Wednesday, September 12, 2012

Why I love Lobo (and you probably shouldn't), by Max Zero

Lobo is a one-joke character, and if you think that joke is puerile, immature or obscene, it’s obviously not the comic for you.

I fraggin’ love that joke, and can’t get enough Lobo comics.

It’s hard to believe now, but there were at least two or three months in the early nineties when Lobo was the coolest and most popular in all comics. It didn't last, but still showed that new characters with attitudes that could be reprehensible to older readers could still find a solid audience.

Lobo first showed up in the Omega Men in a godawful pastel skintight costume, created by Roger Slifer and Keith Giffen, and then appeared in his leathers in Justice League International and L.E.G.I.O.N. comics. But his first mini-series made him a proper comic book star, thanks largely to Simon Bisley’s grisley details and rampant brush, and Giffen and Alan Grant’s real wit, hidden deep within the hyper-violence

Lobo was always a blowhard badass, but that hyperactive first mini-series crystallised the character as a terrible force of nature, driven by primal desires. In a comic book universe full of superheroes who always did the right thing, the Lobo philosophy – that with great power, comes no responsibility, just loads of mayhem – might have been nihilistic, but it also felt fresh and exciting.

Lobo is a reprehensible character, make no mistake about it. He does have a code, a soft spot for space dolphins and a real sense of honour, but he is other wise thoroughly unlikeable – a psychopathic maniac who leaves chaos and destruction and beer cans in the wake of his passing.

But I don’t want to be friends with all the characters I read about in comic books, and it’s all right to have an unlikeable main character, and still like the stories he is in. The films of directors like Ben Wheatley and Steve Soderburgh can be full of utterly repellent characters, but still be great films. There isn’t a single likeable or honourable character in Goodfells, but it’s still a great fuckin’ movie.

There are a lot of things I don’t like about Lobo, but it’s his crassness and refusal to apologise for it that makes him such a great character. Lobo will never admit there is anything more to life than partying hard and playing rough, and there is a weirdly enviable purity about that.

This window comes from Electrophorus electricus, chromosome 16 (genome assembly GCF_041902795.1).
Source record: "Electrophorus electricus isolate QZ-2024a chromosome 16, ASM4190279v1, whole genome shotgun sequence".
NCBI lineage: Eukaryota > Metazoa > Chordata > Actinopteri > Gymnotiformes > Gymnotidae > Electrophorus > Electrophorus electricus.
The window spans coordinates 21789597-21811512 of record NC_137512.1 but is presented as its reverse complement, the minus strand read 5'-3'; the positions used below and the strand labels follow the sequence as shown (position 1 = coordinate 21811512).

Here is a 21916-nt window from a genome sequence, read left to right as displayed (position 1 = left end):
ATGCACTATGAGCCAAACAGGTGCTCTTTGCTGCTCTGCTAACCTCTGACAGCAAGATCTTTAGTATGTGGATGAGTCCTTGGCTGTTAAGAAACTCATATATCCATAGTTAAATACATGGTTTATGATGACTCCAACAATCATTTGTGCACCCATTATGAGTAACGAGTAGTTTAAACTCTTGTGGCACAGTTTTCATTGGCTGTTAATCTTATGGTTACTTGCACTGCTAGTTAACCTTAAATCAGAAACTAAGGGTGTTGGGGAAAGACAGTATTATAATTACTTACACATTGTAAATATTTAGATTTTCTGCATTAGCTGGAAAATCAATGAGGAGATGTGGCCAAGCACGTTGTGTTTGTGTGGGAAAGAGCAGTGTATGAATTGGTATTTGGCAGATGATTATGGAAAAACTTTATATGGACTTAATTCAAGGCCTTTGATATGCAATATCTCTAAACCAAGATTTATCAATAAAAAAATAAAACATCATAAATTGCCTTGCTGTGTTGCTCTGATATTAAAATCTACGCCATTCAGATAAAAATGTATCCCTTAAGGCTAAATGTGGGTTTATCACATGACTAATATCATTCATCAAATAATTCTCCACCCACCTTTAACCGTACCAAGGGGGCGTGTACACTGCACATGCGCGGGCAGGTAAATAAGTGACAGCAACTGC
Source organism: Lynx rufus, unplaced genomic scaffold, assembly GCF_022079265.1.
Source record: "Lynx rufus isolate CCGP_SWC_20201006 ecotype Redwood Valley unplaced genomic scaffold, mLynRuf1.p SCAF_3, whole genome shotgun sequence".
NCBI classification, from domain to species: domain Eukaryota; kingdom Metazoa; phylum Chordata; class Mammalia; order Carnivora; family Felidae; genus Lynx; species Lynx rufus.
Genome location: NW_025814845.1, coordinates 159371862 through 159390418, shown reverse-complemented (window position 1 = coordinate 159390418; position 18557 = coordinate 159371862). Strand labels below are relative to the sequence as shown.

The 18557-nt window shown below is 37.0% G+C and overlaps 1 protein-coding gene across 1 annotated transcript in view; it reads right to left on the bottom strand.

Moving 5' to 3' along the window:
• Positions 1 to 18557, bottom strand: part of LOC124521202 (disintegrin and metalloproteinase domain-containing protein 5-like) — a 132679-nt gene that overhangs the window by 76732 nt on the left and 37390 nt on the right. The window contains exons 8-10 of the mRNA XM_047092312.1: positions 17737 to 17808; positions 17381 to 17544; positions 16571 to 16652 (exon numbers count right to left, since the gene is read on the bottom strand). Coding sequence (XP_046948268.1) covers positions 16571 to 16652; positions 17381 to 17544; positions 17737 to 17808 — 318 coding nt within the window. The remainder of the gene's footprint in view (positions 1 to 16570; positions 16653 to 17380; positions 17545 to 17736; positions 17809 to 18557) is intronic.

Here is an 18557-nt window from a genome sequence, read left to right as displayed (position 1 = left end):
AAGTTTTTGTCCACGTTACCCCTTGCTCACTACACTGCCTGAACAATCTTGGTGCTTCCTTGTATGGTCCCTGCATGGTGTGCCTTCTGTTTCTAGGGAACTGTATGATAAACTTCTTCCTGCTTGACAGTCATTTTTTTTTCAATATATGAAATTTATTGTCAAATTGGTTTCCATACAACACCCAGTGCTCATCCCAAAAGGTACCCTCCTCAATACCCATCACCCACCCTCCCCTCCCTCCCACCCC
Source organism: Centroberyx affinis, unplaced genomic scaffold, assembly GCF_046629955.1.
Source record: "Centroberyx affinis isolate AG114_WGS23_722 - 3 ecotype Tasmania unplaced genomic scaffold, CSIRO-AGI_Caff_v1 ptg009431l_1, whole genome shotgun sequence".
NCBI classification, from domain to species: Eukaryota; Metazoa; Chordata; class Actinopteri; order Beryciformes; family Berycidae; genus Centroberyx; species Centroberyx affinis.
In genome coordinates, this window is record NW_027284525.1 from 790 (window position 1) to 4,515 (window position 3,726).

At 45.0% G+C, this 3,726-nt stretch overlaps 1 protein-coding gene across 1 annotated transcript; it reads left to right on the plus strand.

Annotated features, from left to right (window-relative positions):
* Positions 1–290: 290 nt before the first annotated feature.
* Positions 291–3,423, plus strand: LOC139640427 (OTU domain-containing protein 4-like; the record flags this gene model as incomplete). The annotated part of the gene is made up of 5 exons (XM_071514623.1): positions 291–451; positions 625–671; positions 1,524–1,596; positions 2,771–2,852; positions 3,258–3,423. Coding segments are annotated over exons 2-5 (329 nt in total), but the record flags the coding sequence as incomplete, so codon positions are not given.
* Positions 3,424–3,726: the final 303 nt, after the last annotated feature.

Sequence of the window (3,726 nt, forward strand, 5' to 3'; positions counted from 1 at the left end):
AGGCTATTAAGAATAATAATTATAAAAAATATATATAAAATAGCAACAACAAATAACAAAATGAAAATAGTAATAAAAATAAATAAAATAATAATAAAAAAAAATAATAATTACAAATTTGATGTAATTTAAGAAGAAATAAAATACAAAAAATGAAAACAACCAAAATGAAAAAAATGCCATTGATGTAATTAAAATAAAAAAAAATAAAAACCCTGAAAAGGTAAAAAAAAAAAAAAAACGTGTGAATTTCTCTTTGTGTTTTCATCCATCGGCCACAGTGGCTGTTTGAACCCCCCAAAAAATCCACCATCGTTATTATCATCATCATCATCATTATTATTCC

Besides, he only really hurts bad people who really deserve it. Most of the time.

That level of chaos and destruction in a comic character has been repeated over and over again in the past two decades, but it actually did feel interesting in 1992, and for a brief moment there, Lobo really was the most popular character in all of comics.

This inevitably led to a glut of Lobo comics, and while the basic joke about Lobo is a strong one, it can still be stretched too thin.

There were tonnes of weird little mini-series and one-shots. Giffen and/or Grant were usually involved with all of them, and they did produce the excellent Unamerican Gladiators with Cam Kennedy and a couple of cool one-off stories with gorgeously grotesque art from the likes of Kev O’Neill and Marty Edmond.

But by the time Lobo actually got his own ongoing series, the joke had been told too many times, and his moment had passed. I still have a huge soft spot for the monthly Lobo series, thanks largely to some terrible, terrible puns and the criminally underrated artwork of Val Semekis, and it did manage to last five years before cancellation, but nobody really cared about Lobo anymore, and he became another punchline in the jokes about early nineties comics.

Then again…

I know people who never read any comics, except Lobo. They think he’s the greatest comic character ever, and have no interest in any other comics. They just like reading Lobo.

Lobo appeals to people who don’t always get into comics, - self-titled losers and wasters who just wanted to get loaded and have a good time. He appeals to people with an anti-authority flavour, who just want to see something crazyass, and get real kicks out of seeing somebody buck the system with such impunity and fun. He appeals to 13-year-old Iron Maiden fans and sixty-year-old tattoo artists.

It’s easy to sniff at Lobo for being lowbrow and tasteless, but sometimes it feels like shameless trash is the only thing that feels real and true. Lobo sticks his finger up at The Man, and then pisses on The Man’s mutilated corpse. Who wouldn’t get a kick out of that?

It’s surprisingly hard to get that right tone of dopey humour and raw mayhem that makes Lobo work, and his infrequent appearances over the past few years have missed the point spectacularly. Even Grant Morrison, who can sum up somebody like Green Arrow in one great line, completely failed to really get the character right in 52 (probably because – as the writer admitted – he just didn’t understand Lobo at all).

I just made the unfortunate mistake of looking up Wikipedia to see what the current status of the character is. Unsurprisingly, with the DC Universe's current rule that all characters must have either a) daddy issues, or b) a lost love, it turns out that Lobo is now a 'proud Czarnian slaver who killed the rest of his race except for his beloved Princess Sheba'.

Pass the barf bag, vicar.

Lobo isn't pining away for some chick - He's a primal force of chaos and stupidity. Anything else is fragging ridiculous.


Max Zero - a proud member of the SSoSS - is the Earth-CBR version of Bob Temuka, where it’s 1997 forever!


Tam said...

I kind of agree with all of this, but at the same time, my favourite Lobo story is Hitman vs Lobo, which is written by Garth Ennis, who clearly doesn't like Lobo

Josh said...

Lobo was so popular in the 90's he was actually featured in a commercial for DC Comics! "These aren't your daddy's comic books, fanboy!" It seems like a fever dream.

Shaitan Pyrik said...

Exquisitely worded. My sentiments nearly exactly.